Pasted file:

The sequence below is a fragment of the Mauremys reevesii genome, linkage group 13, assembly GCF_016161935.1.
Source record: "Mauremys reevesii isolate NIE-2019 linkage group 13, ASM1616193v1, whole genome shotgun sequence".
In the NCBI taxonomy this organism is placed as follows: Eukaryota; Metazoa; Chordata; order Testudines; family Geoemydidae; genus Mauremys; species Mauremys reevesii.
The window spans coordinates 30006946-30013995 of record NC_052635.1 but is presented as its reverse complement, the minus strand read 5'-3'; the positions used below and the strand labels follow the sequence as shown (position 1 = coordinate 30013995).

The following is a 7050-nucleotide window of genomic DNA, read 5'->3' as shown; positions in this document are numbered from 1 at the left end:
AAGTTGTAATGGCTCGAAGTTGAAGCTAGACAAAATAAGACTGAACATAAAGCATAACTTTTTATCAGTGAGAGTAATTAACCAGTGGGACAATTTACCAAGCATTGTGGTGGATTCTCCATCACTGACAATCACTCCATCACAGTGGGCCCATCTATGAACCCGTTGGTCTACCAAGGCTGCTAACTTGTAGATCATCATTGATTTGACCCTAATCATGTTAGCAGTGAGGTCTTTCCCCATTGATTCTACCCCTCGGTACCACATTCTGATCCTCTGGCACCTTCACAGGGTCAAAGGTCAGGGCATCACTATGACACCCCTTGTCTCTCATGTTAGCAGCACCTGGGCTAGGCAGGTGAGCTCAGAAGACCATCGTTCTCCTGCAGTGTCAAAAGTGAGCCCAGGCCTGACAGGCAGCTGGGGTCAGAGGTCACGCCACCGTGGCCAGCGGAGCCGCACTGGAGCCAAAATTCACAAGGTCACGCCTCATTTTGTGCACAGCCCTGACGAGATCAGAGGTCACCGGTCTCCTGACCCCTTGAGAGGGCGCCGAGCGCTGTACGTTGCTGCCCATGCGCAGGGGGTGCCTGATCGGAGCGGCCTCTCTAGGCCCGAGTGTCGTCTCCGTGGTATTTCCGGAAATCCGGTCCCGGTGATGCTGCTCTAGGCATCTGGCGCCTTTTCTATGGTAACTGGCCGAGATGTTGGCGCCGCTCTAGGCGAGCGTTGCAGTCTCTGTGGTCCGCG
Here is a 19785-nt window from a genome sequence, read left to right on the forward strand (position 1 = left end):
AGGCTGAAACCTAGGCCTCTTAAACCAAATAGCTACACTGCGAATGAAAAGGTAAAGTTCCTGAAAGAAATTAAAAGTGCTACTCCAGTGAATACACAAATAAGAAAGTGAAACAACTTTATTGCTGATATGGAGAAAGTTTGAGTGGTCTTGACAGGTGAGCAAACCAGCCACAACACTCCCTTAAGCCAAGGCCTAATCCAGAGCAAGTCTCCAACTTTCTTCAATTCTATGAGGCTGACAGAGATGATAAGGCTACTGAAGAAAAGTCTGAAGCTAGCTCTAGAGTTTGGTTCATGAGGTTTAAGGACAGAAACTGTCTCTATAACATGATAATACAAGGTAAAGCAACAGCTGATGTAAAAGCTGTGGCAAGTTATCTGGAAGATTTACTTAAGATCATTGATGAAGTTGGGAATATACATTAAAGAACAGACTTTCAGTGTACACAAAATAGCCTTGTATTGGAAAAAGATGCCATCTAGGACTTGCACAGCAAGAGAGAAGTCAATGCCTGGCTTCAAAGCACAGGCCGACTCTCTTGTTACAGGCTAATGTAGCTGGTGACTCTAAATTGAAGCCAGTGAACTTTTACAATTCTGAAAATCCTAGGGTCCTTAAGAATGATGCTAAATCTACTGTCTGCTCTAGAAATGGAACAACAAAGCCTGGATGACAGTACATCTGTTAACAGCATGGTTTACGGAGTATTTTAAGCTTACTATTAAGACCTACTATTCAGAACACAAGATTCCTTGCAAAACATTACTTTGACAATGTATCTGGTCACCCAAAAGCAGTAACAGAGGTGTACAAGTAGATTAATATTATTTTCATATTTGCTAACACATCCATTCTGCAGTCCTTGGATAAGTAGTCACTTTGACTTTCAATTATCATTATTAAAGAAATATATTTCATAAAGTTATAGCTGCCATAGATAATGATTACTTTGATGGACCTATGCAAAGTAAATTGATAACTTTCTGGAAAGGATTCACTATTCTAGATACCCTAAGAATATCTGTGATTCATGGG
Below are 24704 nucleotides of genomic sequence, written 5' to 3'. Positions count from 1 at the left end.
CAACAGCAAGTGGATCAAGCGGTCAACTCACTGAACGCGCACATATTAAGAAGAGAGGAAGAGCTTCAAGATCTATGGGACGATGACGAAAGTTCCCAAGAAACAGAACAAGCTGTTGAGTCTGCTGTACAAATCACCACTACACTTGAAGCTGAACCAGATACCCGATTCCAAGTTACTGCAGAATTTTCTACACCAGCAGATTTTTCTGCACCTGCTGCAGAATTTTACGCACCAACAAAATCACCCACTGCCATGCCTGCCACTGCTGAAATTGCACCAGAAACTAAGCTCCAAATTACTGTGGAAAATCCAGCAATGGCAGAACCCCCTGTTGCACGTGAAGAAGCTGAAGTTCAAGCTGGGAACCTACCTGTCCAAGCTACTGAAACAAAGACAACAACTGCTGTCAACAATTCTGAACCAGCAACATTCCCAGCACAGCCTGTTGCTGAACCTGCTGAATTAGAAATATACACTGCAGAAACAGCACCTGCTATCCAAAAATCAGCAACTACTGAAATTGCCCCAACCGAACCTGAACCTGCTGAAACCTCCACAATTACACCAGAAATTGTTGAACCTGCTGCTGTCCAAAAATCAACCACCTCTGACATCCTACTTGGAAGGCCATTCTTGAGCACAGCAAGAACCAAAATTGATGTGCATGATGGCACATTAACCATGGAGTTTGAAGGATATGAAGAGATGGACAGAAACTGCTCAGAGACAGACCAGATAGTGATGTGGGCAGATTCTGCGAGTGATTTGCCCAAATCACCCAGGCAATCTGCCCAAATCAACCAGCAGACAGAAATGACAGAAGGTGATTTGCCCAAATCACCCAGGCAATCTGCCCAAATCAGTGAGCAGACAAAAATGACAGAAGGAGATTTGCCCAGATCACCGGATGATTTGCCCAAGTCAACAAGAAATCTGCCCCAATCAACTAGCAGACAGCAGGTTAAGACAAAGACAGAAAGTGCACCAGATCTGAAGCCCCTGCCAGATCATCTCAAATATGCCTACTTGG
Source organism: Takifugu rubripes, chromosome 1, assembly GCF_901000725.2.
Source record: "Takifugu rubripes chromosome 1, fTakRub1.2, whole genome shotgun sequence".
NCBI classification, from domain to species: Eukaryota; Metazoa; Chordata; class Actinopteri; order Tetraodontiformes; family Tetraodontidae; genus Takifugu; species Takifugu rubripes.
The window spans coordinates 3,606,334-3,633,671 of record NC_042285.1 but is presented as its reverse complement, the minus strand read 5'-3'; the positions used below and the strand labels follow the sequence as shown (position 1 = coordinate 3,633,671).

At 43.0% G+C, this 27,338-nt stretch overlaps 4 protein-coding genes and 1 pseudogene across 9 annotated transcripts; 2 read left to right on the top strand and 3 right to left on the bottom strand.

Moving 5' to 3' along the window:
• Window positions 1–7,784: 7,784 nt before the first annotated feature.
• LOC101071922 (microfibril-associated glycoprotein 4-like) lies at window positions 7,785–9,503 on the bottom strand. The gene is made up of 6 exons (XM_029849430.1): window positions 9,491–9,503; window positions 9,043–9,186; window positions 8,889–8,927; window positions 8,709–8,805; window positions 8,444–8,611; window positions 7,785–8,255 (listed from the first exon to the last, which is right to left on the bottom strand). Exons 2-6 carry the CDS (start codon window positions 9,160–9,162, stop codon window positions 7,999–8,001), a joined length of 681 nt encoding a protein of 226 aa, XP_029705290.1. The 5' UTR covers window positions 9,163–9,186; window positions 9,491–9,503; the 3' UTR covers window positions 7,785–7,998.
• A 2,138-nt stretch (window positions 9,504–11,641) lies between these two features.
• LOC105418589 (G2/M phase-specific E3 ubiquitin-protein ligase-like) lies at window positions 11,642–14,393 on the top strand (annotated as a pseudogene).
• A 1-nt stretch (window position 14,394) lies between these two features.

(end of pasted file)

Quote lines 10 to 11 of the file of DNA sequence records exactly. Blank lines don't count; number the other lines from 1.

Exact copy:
CAACAGCAAGTGGATCAAGCGGTCAACTCACTGAACGCGCACATATTAAGAAGAGAGGAAGAGCTTCAAGATCTATGGGACGATGACGAAAGTTCCCAAGAAACAGAACAAGCTGTTGAGTCTGCTGTACAAATCACCACTACACTTGAAGCTGAACCAGATACCCGATTCCAAGTTACTGCAGAATTTTCTACACCAGCAGATTTTTCTGCACCTGCTGCAGAATTTTACGCACCAACAAAATCACCCACTGCCATGCCTGCCACTGCTGAAATTGCACCAGAAACTAAGCTCCAAATTACTGTGGAAAATCCAGCAATGGCAGAACCCCCTGTTGCACGTGAAGAAGCTGAAGTTCAAGCTGGGAACCTACCTGTCCAAGCTACTGAAACAAAGACAACAACTGCTGTCAACAATTCTGAACCAGCAACATTCCCAGCACAGCCTGTTGCTGAACCTGCTGAATTAGAAATATACACTGCAGAAACAGCACCTGCTATCCAAAAATCAGCAACTACTGAAATTGCCCCAACCGAACCTGAACCTGCTGAAACCTCCACAATTACACCAGAAATTGTTGAACCTGCTGCTGTCCAAAAATCAACCACCTCTGACATCCTACTTGGAAGGCCATTCTTGAGCACAGCAAGAACCAAAATTGATGTGCATGATGGCACATTAACCATGGAGTTTGAAGGATATGAAGAGATGGACAGAAACTGCTCAGAGACAGACCAGATAGTGATGTGGGCAGATTCTGCGAGTGATTTGCCCAAATCACCCAGGCAATCTGCCCAAATCAACCAGCAGACAGAAATGACAGAAGGTGATTTGCCCAAATCACCCAGGCAATCTGCCCAAATCAGTGAGCAGACAAAAATGACAGAAGGAGATTTGCCCAGATCACCGGATGATTTGCCCAAGTCAACAAGAAATCTGCCCCAATCAACTAGCAGACAGCAGGTTAAGACAAAGACAGAAAGTGCACCAGATCTGAAGCCCCTGCCAGATCATCTCAAATATGCCTACTTGG
Source organism: Takifugu rubripes, chromosome 1, assembly GCF_901000725.2.